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Selling organs to pay off debt: Microfinance needs reforms

Governments and microfinance institutions must continue taking steps to reform the industry and provide the impoverished with a variety of financial services, including savings options and grants, which better meet their needs.

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Even with households that are not destitute, studies show that loans are only helpful as part of a larger package of financial services that includes savings.

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In the words of Nathanael Goldberg, director at Innovations for Poverty Action, “Randomized evaluations of microfinance are showing mixed results, with credit clearly not the panacea it has sometimes been made out to be, [and with] savings looking promising.” Last year's data from this group and others  show that the combination of credit and savings is more effective in helping poor households than credit alone.

Luckily, the microfinance industry has not turned a blind eye to this critique. The 2012 State of the Microcredit Summit report, issued ahead of this year’s annual conference in Madrid, states that to help microfinance “recover its soul,” these institutions should “encourage savings.”

Participants at the 2011 European Microfinance Week endorsed the "SMART" campaign, which has as one of its core client protection principles the “prevention of over-indebtedness.” And Mr. Yunus’s own Grameen Bank, more than 20 years after its founding, loosened its rules and allowed savings accounts for clients.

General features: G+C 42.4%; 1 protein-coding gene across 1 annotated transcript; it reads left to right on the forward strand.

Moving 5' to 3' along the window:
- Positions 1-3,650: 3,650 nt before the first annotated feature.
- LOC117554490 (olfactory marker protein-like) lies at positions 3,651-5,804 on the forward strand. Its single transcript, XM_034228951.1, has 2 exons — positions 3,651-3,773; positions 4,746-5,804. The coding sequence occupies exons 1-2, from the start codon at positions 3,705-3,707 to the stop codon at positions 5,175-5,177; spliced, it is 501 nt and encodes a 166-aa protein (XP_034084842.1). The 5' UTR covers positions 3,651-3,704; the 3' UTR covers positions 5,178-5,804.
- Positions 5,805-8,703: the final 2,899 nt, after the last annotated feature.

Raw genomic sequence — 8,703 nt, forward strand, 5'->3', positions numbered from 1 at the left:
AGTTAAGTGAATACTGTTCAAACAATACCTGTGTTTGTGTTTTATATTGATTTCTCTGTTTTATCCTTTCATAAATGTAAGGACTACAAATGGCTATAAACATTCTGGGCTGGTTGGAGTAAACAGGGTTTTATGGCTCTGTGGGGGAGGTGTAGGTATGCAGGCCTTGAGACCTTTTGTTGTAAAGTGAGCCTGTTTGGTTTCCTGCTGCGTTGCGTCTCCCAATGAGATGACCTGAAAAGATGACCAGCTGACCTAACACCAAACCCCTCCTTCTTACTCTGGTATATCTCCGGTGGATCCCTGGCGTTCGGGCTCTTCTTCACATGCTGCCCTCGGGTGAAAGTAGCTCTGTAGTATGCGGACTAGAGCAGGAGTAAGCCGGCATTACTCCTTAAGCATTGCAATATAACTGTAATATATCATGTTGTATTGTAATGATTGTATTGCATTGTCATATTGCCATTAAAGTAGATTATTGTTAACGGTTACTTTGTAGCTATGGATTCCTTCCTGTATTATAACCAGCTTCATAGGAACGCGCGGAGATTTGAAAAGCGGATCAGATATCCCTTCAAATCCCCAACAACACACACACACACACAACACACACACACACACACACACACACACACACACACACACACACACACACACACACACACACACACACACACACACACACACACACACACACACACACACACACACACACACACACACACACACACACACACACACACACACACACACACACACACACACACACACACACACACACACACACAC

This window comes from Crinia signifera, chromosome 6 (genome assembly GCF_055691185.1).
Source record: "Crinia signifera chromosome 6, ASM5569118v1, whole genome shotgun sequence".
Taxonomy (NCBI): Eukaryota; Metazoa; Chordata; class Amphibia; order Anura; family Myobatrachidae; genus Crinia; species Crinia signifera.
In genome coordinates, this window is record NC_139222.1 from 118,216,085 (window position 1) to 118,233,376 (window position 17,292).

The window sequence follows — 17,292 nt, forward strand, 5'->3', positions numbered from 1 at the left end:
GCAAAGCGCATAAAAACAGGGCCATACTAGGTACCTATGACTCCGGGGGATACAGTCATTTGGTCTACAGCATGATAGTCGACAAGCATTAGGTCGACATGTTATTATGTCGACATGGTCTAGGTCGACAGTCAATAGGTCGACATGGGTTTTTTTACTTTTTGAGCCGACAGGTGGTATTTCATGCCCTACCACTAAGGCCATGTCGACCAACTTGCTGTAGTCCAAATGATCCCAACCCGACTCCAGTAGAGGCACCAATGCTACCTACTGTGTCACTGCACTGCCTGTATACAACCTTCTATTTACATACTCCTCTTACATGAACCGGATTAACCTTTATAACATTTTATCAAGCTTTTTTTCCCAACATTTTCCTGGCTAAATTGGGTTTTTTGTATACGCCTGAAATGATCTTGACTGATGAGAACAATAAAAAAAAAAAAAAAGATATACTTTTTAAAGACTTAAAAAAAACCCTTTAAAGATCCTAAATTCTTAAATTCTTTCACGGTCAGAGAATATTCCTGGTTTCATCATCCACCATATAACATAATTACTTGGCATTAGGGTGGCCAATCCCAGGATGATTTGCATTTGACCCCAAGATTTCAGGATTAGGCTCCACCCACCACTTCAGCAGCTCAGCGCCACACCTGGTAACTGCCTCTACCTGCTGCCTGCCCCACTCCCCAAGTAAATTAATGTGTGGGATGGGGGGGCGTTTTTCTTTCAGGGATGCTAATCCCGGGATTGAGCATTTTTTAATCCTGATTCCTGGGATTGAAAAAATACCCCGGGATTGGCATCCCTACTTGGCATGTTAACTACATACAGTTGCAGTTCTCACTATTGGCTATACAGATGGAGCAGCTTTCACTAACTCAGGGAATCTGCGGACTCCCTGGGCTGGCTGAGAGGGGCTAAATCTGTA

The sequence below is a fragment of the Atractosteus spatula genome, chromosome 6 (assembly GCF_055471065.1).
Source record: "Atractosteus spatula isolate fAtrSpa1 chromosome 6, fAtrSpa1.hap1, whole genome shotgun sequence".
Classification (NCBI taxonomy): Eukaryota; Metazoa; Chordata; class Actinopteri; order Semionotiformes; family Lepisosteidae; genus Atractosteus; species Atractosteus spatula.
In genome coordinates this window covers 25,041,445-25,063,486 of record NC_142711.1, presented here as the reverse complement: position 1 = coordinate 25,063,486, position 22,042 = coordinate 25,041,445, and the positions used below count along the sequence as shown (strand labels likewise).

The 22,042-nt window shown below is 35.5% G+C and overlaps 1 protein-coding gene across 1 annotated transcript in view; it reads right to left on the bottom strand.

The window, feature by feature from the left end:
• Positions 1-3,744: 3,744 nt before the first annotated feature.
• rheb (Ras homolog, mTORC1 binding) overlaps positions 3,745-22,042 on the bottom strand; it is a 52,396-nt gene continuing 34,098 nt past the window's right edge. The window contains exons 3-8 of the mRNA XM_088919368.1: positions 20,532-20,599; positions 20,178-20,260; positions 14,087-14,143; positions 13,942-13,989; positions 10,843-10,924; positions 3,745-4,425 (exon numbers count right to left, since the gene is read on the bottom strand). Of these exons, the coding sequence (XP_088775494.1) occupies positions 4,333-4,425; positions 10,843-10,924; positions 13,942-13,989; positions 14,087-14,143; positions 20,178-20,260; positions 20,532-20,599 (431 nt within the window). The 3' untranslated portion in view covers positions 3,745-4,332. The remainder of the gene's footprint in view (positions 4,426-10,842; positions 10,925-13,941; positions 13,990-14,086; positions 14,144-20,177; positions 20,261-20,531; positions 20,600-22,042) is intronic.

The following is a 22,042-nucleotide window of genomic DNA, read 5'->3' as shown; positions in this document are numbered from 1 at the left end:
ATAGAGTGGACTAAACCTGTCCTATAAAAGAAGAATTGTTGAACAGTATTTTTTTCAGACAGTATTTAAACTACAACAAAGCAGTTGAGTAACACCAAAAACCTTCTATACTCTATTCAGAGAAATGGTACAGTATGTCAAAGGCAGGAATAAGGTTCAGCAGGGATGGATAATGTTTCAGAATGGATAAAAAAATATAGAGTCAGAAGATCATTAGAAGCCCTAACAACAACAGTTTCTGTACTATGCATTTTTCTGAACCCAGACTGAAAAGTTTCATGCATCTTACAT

In addition, national governments are stepping up in to help provide financial services to the poor, especially savings accounts that are much less profitable for the private sector.

Earlier this year, Fiji began delivering all government payments to savings-linked bank accounts. In Peru, newly appointed Minister of Social Inclusion Carolina Trivelli announced that all recipients of public benefits will be provided with bank accounts to promote financial inclusion. Similarly, in 2011 Chile launched the “Chile Accounts” program to connect poor household to banks so that they can more easily use government benefits to build wealth.

The organ trade in Bangladesh existed before microfinance came on the scene, and it will likely continue as long as people are in desperate need of funds. At the same time, stories of Bangladeshis selling organs to pay off debt support the growing consensus that the poor are in need of many financial services, including savings, and that loans can harm as much as they help.

Hopefully, with the support of progressive and innovative governments, microfinance institutions will be able to better strike a balance between doing good and doing well.

Vishnu Sridharan is a program associate with the Global Assets Project at the New America Foundation.

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